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What led to the FSM?
by Michael Rossman

(How we approach this history here.)

Though it flared like a sudden, isolated nova in the mass media, and is too often treated so in histories, the sudden flowering of the Free Speech Movement at Berkeley was an organic climax to seven years of conflict between a newly-developing movement of student activism and an often-constraining university administration. In this development, the rise of the New Left was exemplified; and the crucial moment of the FSM announced its mutation into the diversity of movements developing during the next decade. In this historical moment also, long-developing changes in the institutions and character of American higher education, and long-brewing conflicts with personal and social needs, were brought to open crisis, initiating complex movements of attempted reform. Even broader and deeper views of what was involved and at stake in the FSM have been advanced.

[The FSM's political history]

The FSM itself prepared a history of the conflict leading to this crisis, in a massive, collective study titled "Administrative Pressures and Student Political Activity at [Berkeley]." Though unashamedly selective, APSPAB was nearly comprehensive, and presented the strongest objective evidence for the FSM's case. In effect, the study called on the collective memory of the activist community to recount the history of its political grievance with the university's administration. In doing so, since the conflict was so fundamental, it necessarily recounted most of its own history -- which is to say, that our sprawling study retold nearly the whole story (or familial myth) of the rise of the New Left at Berkeley, in the seminal cradle of the Bay Area and its progressive traditions.

Since APSPAB was produced in seventeen frantic days, as a research project under battle conditions, its findings amount simply to the raw ore of history, with many substantial nuggets. Seen at this distance, our study's perspectives seem even more narrowly political than they seemed then -- not simply because its purpose was so, but because it was conceived and executed early in the conflict, in the very moment that we were awakening to our educational discontents but had not yet voiced them; and in the pregnant historical instant in which our grasp of what was "political" began to broaden dramatically.

We present APSPAB here not only as an historical document, but as a way of organizing a fuller account of the FSM's traditional political history and the heritage of social activism at Berkeley. To its documents on each theme, we mean to link others that flesh out the details of local history and their consequence, from differing perspectives; and others that relate this local history to the broader story of political and social movements in America. In this effort, our patchwork of local story is meant to join online with many other growing patches of story from political, social, and cultural movements, in a collective tapestry of collective history. We will welcome advice in selecting documents beyond those we so far offer, and help in making them accessible.

[The FSM's educational history]

We have no way of our own, so natural and detailed, to present the educational history of the FSM -- the history of the developments and tensions in institutional education, focussed on the Berkeley campus, that equally prepared the FSM, and were profoundly affected by its consequence. A host of official and scholarly studies were inspired by our discontent, as the subject came to be taken up nation-wide; and many interpreters construed their own accounts of the educational pressures behind the FSM's explosion. Some reports focussed in useful detail on the institutional dynamics of the Berkeley campus, to prepare reforms. Yet even these spoke in generalities, as did the rest. There exists no report of our collective educational experience as concrete and detailed as the record of our political experience preparing FSM -- indeed, hardly any concrete testimony at all, save in scattered, personal traces.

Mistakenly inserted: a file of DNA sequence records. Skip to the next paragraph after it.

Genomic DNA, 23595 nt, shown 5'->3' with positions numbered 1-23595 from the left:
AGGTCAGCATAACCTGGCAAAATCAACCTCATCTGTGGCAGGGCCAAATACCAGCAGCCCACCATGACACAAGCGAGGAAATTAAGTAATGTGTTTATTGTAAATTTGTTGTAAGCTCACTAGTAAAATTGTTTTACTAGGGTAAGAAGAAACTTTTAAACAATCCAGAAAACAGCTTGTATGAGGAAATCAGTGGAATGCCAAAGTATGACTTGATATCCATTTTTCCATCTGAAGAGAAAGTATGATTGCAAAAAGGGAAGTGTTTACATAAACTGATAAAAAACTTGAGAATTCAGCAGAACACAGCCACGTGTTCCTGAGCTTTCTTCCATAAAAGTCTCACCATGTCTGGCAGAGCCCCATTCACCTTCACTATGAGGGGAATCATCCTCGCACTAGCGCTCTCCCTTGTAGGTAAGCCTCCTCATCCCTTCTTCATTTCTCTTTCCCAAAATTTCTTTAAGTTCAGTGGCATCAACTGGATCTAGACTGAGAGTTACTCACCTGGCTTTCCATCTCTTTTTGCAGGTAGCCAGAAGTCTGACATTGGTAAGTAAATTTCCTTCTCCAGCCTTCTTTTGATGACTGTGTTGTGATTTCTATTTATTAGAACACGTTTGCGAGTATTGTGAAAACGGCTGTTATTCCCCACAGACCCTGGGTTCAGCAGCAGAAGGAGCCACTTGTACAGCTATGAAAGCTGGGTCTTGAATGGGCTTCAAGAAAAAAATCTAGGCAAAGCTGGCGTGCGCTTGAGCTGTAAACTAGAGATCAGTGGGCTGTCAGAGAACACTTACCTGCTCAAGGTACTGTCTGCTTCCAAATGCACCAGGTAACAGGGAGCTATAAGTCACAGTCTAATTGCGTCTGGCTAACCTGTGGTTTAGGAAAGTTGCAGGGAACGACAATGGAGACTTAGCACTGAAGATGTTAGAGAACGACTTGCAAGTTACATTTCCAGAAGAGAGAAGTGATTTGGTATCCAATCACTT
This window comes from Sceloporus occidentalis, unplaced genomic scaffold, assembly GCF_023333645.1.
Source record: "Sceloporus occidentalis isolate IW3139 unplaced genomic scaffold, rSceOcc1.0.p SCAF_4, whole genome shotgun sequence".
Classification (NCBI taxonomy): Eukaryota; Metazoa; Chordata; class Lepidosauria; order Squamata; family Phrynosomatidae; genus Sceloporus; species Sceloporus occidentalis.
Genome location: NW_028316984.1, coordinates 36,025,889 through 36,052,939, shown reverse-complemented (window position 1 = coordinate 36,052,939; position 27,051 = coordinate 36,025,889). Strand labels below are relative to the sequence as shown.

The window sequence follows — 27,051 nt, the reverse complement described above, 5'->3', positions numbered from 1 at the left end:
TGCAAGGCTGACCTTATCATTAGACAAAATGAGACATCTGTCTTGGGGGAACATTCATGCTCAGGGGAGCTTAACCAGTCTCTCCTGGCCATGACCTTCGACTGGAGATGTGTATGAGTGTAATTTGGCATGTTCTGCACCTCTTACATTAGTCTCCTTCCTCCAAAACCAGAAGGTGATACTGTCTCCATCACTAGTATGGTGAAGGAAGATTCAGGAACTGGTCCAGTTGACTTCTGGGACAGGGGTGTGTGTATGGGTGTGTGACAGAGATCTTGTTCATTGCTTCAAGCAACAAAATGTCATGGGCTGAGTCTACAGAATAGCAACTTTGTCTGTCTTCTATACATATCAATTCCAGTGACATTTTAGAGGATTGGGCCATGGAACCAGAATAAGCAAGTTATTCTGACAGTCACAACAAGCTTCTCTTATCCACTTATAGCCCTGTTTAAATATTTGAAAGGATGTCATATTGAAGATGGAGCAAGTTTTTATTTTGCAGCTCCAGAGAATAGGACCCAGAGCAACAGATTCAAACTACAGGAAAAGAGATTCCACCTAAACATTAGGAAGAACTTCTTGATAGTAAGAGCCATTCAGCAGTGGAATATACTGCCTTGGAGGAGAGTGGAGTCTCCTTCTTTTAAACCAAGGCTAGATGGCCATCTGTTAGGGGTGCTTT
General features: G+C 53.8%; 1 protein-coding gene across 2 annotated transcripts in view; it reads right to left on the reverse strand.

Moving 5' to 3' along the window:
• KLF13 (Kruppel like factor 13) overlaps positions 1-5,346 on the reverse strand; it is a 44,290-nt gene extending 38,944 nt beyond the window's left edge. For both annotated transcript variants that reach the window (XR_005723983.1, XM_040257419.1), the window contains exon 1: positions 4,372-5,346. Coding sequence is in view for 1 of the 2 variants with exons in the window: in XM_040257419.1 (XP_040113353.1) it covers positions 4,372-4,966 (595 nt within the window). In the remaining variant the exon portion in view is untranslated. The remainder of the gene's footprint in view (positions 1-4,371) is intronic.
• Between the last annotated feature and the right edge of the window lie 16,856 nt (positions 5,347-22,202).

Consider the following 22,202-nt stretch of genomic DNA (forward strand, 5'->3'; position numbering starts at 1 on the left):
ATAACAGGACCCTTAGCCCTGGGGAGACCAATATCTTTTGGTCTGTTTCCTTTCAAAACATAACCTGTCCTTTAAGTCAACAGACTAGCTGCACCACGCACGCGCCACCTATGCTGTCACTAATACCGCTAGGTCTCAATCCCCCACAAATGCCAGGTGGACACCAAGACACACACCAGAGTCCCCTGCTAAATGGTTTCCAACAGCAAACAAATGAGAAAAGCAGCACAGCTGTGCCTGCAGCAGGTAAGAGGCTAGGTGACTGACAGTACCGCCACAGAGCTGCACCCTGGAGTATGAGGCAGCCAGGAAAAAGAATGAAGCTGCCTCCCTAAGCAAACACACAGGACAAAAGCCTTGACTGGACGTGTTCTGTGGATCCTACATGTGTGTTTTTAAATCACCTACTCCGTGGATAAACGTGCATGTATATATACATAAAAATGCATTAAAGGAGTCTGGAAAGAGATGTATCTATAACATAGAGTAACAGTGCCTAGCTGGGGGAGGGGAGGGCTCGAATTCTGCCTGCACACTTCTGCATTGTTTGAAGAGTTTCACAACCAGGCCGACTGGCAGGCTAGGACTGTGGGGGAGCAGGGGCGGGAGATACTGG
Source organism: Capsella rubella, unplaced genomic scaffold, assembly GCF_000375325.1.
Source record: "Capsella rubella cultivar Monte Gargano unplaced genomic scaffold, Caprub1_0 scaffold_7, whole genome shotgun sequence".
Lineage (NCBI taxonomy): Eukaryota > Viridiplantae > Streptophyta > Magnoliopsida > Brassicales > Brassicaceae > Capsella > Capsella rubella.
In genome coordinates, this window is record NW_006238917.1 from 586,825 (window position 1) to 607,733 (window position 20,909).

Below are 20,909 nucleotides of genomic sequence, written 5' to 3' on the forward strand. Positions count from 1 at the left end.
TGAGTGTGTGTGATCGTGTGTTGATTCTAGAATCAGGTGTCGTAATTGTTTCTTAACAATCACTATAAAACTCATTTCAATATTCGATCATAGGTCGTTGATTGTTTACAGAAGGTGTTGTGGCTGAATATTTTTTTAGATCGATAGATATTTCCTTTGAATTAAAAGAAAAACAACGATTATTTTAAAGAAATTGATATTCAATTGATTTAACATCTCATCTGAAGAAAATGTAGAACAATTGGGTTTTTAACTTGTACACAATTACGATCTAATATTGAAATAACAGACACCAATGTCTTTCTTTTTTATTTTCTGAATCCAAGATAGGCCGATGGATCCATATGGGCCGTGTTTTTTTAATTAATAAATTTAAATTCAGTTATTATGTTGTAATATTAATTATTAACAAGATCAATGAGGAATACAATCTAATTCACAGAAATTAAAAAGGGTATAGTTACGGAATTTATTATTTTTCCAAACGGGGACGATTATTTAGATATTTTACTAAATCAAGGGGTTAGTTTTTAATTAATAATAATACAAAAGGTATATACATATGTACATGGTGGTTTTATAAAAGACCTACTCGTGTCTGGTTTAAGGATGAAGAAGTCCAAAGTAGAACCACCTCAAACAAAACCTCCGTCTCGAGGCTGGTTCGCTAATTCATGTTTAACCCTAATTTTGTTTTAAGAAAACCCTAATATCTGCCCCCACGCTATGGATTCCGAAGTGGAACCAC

Our pages here will offer references and links to these studies and reports, and an introduction to the broader literature and history of educational analysis and reform, which developed dramatically after the FSM. Here also, we will welcome help in selecting work and making it accessible, and connecting our patch in the collective tapestry of change.

[The FSM's cultural history]

Some interpreters saw the FSM also as a crisis surfacing from broader and deeper streams of cultural development, which in turn were profoundly affected by the culture-wide consequences of our youthful challenge of paternal authority. As a class, the studies of the cultural history preparing the FSM are less comprehensive than the studies of its educational and political history; more diverse and juicier than the educational studies; and more indirect than either -- for few observers then phrased the FSM conflict as a crisis of culture, and none considered its history systematically in such terms. Many of the relevant accounts of cultural developments were written in or deal with the era before the FSM. Nearly all the rest look back from much later to much earlier, reviewing the FSM briefly (when they mention it at all) from the perspectives of a changed landscape of culture and cultural vision. A very few consider this perplex of change in the moment of the FSM.

Our pages here will offer documents and accounts of the cultural developments that influenced Berkeley students and prepared the FSM, and links and references to others. Necessarily, this coverage extends to accounts of cultural history embracing the FSM and its consequent developments, to the present day.

This page last changed 20 March, 2002
URL: http://www.fsm-a.org/stacks/covers/fsm-led_approc.html

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